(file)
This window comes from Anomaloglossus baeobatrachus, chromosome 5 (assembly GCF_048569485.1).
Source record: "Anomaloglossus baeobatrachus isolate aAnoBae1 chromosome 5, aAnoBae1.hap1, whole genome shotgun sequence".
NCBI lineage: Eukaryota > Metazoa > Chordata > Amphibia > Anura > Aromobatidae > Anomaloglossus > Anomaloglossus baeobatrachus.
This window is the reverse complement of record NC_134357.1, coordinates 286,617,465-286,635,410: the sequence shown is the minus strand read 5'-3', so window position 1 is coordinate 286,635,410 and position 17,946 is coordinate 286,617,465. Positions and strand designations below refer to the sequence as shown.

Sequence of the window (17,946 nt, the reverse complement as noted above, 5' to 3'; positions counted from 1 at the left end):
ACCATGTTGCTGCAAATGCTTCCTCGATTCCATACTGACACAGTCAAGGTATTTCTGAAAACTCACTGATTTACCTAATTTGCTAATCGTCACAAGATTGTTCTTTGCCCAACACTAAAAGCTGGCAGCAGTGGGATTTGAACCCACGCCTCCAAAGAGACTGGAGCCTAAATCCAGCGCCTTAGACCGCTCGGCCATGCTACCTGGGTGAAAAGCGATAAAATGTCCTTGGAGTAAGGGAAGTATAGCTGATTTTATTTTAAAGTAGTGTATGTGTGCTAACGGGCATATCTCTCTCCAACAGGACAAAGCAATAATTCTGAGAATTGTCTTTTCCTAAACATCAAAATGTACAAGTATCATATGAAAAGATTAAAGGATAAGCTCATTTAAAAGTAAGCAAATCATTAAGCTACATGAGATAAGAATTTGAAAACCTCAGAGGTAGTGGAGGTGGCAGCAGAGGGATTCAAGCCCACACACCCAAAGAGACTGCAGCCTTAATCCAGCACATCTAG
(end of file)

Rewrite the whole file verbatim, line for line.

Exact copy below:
This window comes from Anomaloglossus baeobatrachus, chromosome 5 (assembly GCF_048569485.1).
Source record: "Anomaloglossus baeobatrachus isolate aAnoBae1 chromosome 5, aAnoBae1.hap1, whole genome shotgun sequence".
NCBI lineage: Eukaryota > Metazoa > Chordata > Amphibia > Anura > Aromobatidae > Anomaloglossus > Anomaloglossus baeobatrachus.
This window is the reverse complement of record NC_134357.1, coordinates 286,617,465-286,635,410: the sequence shown is the minus strand read 5'-3', so window position 1 is coordinate 286,635,410 and position 17,946 is coordinate 286,617,465. Positions and strand designations below refer to the sequence as shown.

Sequence of the window (17,946 nt, the reverse complement as noted above, 5' to 3'; positions counted from 1 at the left end):
ACCATGTTGCTGCAAATGCTTCCTCGATTCCATACTGACACAGTCAAGGTATTTCTGAAAACTCACTGATTTACCTAATTTGCTAATCGTCACAAGATTGTTCTTTGCCCAACACTAAAAGCTGGCAGCAGTGGGATTTGAACCCACGCCTCCAAAGAGACTGGAGCCTAAATCCAGCGCCTTAGACCGCTCGGCCATGCTACCTGGGTGAAAAGCGATAAAATGTCCTTGGAGTAAGGGAAGTATAGCTGATTTTATTTTAAAGTAGTGTATGTGTGCTAACGGGCATATCTCTCTCCAACAGGACAAAGCAATAATTCTGAGAATTGTCTTTTCCTAAACATCAAAATGTACAAGTATCATATGAAAAGATTAAAGGATAAGCTCATTTAAAAGTAAGCAAATCATTAAGCTACATGAGATAAGAATTTGAAAACCTCAGAGGTAGTGGAGGTGGCAGCAGAGGGATTCAAGCCCACACACCCAAAGAGACTGCAGCCTTAATCCAGCACATCTAG